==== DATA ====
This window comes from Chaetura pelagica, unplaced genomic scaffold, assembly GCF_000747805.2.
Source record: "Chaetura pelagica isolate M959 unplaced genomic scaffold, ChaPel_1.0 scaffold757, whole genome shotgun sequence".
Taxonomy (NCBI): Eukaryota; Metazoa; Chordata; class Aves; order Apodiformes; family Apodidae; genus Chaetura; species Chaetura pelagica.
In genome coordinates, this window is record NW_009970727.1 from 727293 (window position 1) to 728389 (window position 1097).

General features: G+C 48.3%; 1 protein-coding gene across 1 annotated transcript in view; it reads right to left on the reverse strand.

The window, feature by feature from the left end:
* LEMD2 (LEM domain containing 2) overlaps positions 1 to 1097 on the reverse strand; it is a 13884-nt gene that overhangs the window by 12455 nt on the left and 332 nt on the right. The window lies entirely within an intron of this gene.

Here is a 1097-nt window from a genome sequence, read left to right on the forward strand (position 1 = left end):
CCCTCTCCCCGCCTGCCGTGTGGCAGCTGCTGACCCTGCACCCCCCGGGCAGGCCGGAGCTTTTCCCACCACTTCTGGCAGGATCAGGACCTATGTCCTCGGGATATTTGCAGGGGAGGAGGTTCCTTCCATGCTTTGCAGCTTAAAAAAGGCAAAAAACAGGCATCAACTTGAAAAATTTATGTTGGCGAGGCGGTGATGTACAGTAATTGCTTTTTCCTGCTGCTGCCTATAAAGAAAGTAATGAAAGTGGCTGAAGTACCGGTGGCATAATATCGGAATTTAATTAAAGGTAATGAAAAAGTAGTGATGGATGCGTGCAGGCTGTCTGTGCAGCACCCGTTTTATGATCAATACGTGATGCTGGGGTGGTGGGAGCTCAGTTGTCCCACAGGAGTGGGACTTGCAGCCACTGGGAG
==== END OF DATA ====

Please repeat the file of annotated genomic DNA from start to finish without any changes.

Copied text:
This window comes from Chaetura pelagica, unplaced genomic scaffold, assembly GCF_000747805.2.
Source record: "Chaetura pelagica isolate M959 unplaced genomic scaffold, ChaPel_1.0 scaffold757, whole genome shotgun sequence".
Taxonomy (NCBI): Eukaryota; Metazoa; Chordata; class Aves; order Apodiformes; family Apodidae; genus Chaetura; species Chaetura pelagica.
In genome coordinates, this window is record NW_009970727.1 from 727293 (window position 1) to 728389 (window position 1097).

General features: G+C 48.3%; 1 protein-coding gene across 1 annotated transcript in view; it reads right to left on the reverse strand.

The window, feature by feature from the left end:
* LEMD2 (LEM domain containing 2) overlaps positions 1 to 1097 on the reverse strand; it is a 13884-nt gene that overhangs the window by 12455 nt on the left and 332 nt on the right. The window lies entirely within an intron of this gene.

Here is a 1097-nt window from a genome sequence, read left to right on the forward strand (position 1 = left end):
CCCTCTCCCCGCCTGCCGTGTGGCAGCTGCTGACCCTGCACCCCCCGGGCAGGCCGGAGCTTTTCCCACCACTTCTGGCAGGATCAGGACCTATGTCCTCGGGATATTTGCAGGGGAGGAGGTTCCTTCCATGCTTTGCAGCTTAAAAAAGGCAAAAAACAGGCATCAACTTGAAAAATTTATGTTGGCGAGGCGGTGATGTACAGTAATTGCTTTTTCCTGCTGCTGCCTATAAAGAAAGTAATGAAAGTGGCTGAAGTACCGGTGGCATAATATCGGAATTTAATTAAAGGTAATGAAAAAGTAGTGATGGATGCGTGCAGGCTGTCTGTGCAGCACCCGTTTTATGATCAATACGTGATGCTGGGGTGGTGGGAGCTCAGTTGTCCCACAGGAGTGGGACTTGCAGCCACTGGGAG